Our new article analyzing the history of glaciology and glacier research in Peru’s Cordillera Blanca suggests that citizen science conducted by mountain climbers, guides, and porters could augment the professional research about glaciers conducted by scientists. The article profiles, for example, the work of University of Innsbruck geographer and glaciologist Hans Kinzl from the 1930s to the 1960s to demonstrate that his time spent climbing Andean mountains and interacting with alpine residents and local communities facilitated his research agenda.  Spending time in the mountains, on glaciers, and with local residents remains helpful for effective glacier research.  In this way, mountaineers’ observations and data collection, such as information about rapidly changing glacial lakes, glacier stability, and mountain conditions, may offer useful information useful information for scientists and climate adaptation projects.  Several new programs—from Adventure Scientists and the American Climber Science Program to Girls on Ice, the Office de Haute Montagne, and Alp-Risk—offer just some of the examples of these kinds of innovations in citizen science related to high mountains, climate change, and glaciers around the world.  Our article concludes by suggesting that the ideal end result of citizen science by the larger mountaineering community that includes guides and porters would be increased knowledge generation and sharing, expanded public awareness, reduced risk of glacier-related disasters, and improved environmental management to help a broad range of stakeholders.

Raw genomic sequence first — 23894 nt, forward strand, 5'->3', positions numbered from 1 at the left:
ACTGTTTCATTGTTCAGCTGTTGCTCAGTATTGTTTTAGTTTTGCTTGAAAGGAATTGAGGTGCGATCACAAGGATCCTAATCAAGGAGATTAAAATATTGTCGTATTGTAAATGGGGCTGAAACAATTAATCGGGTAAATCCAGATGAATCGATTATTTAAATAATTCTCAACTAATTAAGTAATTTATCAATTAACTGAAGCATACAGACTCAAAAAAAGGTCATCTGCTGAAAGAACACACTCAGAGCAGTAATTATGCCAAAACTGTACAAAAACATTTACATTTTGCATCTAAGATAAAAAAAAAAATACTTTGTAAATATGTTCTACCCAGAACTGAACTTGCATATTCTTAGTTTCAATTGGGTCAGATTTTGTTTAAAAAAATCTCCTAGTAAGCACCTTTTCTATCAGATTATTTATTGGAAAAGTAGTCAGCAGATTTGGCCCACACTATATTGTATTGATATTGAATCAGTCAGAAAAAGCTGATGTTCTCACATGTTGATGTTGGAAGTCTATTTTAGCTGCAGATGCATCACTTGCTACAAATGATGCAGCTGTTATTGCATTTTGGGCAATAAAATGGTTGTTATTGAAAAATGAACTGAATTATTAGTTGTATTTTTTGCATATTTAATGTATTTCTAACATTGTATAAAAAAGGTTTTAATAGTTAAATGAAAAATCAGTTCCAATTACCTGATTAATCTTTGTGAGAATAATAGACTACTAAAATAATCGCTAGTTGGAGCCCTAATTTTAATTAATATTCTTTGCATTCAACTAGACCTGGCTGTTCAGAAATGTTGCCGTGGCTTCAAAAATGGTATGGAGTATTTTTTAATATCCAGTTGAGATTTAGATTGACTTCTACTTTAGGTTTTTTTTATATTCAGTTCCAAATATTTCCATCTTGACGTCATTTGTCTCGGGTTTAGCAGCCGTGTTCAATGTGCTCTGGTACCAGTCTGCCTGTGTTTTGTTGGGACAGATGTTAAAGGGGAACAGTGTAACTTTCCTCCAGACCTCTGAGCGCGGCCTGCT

Members of the Glacier Lab, along with several other colleagues, have published a new global analysis of the societal dimensions of glacier runoff.  Published as part of a 2017 special issue of the Annals of the American Association of Geographers (vol. 107, no. 2), the article provides one of the first global and comparative assessments of water dynamics in glacier-fed watersheds.  There is a large gap in research to date because so few social science and humanities (or human-focused studies) have been conducted.  Our team found that, within the limited research that does exist, studies focus primarily in four areas: social impacts, hydropower, agriculture and food security, and cultural effects.